Once I understood that “enjoy” is an action verb and that I could thus act to make joy in my life, to make my life worth living, I found myself transcending my anxiety. I didn’t need it to go away before I could have a life worth living. Waiting doesn’t work. Instead, I took charge of enjoying my life and making it worth living. It was then that I found that true happiness (not a problem-free happiness but a core satisfaction with life and all of its ups and downs and twists and turns) means actively making joy rather than passively waiting for it to appear.

My Life in a Nutshell: A Novel is the story of two people who don’t quite know how to live in the world—the man, Brian, because of debilitating anxiety; the girl, Abigail, because of instability and abuse.  Neither one of them feels they have a life worth living until they slowly begin to create joy. One time, Abigail says enthusiastically, “Come on, Brian. Let’s go play in the rain!” That, right there, is the embodiment of enjoyment. Play in your rain!




I’m Good because I Own my Mental Illness

Sep 14

  I’m proud to join the I’m Good campaign hosted by P.E.E.R.S. (Peers Envisioning and Engaging in Recovery Services). This proactive, pro-mental health organization has created this campaign to raise awareness of mental illness — and mental health — issues during Mental Health Awareness Month. Join in and and share how YOU are good! I'm Good badge   Like many of the millions of people living with mental illness, I haven’t always been good. My most “ungood” period involved five stays in a behavioral health hospital over the course of a couple years. Under Armour Curry 3 I was admitted for the first time because of a plummeting ability to function in daily life. It was a result of a traumatic brain injury sustained in a car accident, or so I believed. Early on, I was diagnosed with bipolar 1 disorder, generalized anxiety disorder, and social anxiety disorder. But that was wrong, I said. I had a brain injury, not mental illness. I grew increasingly “ungood” throughout the revolving-door treatment. I was “ungood” when my employer politely let me go when it was discovered that I was hospitalized, not in a regular hospital for brain injury stuff, but in a behavioral health hospital for mental illness. I was “ungood” when friendships ended. Air Jordan 4 Retro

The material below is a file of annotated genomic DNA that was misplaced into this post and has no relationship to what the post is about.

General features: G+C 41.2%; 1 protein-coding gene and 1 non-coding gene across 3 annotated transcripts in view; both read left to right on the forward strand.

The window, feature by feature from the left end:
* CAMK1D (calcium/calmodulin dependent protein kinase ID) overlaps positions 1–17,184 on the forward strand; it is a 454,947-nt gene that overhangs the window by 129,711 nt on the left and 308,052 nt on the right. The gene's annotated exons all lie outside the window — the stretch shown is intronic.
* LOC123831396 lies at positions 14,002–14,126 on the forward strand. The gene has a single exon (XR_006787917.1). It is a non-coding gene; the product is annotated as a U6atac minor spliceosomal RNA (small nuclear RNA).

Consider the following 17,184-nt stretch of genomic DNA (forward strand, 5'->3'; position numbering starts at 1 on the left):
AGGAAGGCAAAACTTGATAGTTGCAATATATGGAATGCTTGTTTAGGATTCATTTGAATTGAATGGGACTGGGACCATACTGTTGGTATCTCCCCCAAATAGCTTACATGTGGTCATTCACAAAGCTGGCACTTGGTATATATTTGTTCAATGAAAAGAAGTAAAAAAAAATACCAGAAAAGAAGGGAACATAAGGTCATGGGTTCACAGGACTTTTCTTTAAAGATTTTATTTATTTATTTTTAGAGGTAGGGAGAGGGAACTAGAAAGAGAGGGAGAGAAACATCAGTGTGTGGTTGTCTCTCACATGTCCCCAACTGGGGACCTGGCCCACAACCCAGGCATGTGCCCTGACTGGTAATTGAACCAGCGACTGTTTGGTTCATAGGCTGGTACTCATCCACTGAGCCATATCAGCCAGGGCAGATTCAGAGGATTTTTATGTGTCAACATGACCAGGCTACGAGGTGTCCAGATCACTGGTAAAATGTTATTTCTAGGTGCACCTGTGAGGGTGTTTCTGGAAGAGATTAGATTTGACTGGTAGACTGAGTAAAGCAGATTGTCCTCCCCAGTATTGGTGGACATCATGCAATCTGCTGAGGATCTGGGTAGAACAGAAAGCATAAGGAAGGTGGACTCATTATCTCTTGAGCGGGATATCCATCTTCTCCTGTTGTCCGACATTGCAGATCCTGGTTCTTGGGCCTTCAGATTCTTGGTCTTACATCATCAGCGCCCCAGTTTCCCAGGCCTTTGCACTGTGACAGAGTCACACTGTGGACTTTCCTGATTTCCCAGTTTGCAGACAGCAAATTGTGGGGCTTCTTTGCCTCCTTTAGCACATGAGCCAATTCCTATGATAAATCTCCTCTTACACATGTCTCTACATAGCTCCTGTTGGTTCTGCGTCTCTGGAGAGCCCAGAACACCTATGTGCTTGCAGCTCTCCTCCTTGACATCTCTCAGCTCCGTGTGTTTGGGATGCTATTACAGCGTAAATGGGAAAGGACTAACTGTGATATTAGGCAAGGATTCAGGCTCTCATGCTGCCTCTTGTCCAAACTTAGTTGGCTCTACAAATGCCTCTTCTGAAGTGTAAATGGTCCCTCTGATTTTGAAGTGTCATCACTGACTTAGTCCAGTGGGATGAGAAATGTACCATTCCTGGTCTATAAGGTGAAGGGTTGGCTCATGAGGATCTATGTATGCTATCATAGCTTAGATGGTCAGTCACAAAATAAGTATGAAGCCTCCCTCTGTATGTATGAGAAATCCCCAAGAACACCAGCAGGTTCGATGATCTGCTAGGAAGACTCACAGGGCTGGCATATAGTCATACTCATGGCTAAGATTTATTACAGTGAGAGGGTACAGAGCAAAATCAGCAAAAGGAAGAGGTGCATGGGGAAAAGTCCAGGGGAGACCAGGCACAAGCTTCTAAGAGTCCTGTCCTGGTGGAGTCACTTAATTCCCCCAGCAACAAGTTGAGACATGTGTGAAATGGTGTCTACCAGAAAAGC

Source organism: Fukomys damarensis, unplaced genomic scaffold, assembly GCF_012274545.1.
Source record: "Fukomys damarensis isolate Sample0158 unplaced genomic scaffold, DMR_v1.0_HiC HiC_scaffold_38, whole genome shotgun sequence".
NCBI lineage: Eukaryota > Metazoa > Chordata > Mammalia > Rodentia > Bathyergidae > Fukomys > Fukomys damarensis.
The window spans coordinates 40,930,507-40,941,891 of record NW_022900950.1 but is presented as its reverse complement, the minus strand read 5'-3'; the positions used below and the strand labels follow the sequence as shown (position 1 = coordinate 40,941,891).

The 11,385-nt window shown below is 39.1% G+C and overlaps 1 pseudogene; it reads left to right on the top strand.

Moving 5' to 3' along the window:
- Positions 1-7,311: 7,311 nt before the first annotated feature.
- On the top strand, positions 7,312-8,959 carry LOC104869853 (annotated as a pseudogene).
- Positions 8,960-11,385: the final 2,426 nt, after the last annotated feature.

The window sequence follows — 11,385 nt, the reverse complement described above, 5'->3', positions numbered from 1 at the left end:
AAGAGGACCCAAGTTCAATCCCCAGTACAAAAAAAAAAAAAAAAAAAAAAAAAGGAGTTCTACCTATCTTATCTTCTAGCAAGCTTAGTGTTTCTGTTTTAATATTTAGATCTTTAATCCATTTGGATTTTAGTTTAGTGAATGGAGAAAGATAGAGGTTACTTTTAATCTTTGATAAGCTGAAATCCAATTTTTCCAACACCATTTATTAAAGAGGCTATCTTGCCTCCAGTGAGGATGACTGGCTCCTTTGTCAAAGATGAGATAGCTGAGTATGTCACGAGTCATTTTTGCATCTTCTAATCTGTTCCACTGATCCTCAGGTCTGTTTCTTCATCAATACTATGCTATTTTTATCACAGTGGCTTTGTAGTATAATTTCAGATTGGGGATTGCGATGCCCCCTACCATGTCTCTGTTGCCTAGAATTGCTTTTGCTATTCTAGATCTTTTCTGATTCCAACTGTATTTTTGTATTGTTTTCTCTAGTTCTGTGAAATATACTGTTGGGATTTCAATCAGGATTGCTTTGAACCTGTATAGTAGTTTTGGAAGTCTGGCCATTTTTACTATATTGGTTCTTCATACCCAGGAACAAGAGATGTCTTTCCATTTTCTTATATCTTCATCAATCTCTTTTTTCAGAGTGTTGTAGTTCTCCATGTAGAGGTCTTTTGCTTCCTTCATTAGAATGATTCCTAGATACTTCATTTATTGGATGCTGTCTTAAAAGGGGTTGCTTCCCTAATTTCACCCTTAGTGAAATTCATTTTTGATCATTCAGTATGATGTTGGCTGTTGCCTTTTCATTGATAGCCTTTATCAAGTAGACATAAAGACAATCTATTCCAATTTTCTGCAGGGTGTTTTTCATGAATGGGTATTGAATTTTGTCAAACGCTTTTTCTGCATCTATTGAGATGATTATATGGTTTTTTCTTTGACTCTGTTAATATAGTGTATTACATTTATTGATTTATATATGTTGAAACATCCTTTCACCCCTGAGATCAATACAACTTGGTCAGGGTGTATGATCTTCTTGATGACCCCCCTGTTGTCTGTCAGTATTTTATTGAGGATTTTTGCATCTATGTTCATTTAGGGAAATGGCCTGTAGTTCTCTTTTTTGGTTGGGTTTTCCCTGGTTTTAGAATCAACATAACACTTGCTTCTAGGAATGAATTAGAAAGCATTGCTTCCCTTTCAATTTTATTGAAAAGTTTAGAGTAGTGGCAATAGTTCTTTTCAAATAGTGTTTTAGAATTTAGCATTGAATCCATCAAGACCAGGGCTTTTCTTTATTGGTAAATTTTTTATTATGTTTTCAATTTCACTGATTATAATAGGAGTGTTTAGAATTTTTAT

I’m happy to say that I didn’t stay “ungood.” People are resilient, and I began to remember that I was a person, too (I didn’t always believe that), and as such I possessed the strength to bounce back. I started to become good when I started to take charge of my life and gain control. At first, though, becoming good through taking charge didn’t quite work because I was doing it wrong. I was trying to take charge of my life by ignoring and outright denying that I had bipolar disorder. It. Was. The. Head. Injury. Period. Turns out, it wasn’t. Looking back over my life, it is very obvious that I have lived with bipolar 1 disorder since young adulthood and perhaps even adolescence. It intensified and grew entirely unmanageable and undeniable after the brain injury, but the brain injury was neither the cause nor the explanation. Just the catalyst that led to diagnosis. Air Max 90 Femme
Yet for a couple years after the diagnosis, I continued to live in denial. I went off my medication once I felt stable because of course I didn’t need it. Golden State Warriors I needed it. Symptoms returned with a vengeance. That’s when I finally stopped denying it. nike air max 2017 femme noir And when I stopped denying it, it stopped controlling me, and I finally became good. Doudoune Parajumpers Pas Chere In owning the fact that I do, indeed, have a mental illness, I have taken charge of my life. Parajumpers Masterpiece Roosevelt I willingly take medication because it keeps me good. Northwestern Wildcats And I stopped beating myself up for losing a job because of psychiatric hospitalization. I realized that I didn’t want that job anyway, and I became free to take control and choose what I wanted to do in life. That was a good feeling. I gave myself permission to follow my passion. I gave myself permission to use my experience with mental illness to help the world develop empathy for those who live with it. The novels I write feature characters living with mental illness. Adidas Pantalons I hope to show what mental illness is really like. I do what I love to help increase understanding of and empathy for real-life people who live with mental illness. I have taken charge of my life, and I am good. I am good because I have owned and taken control over bipolar 1 disorder and anxiety disorders. I have incorporated them into my life to help others be good.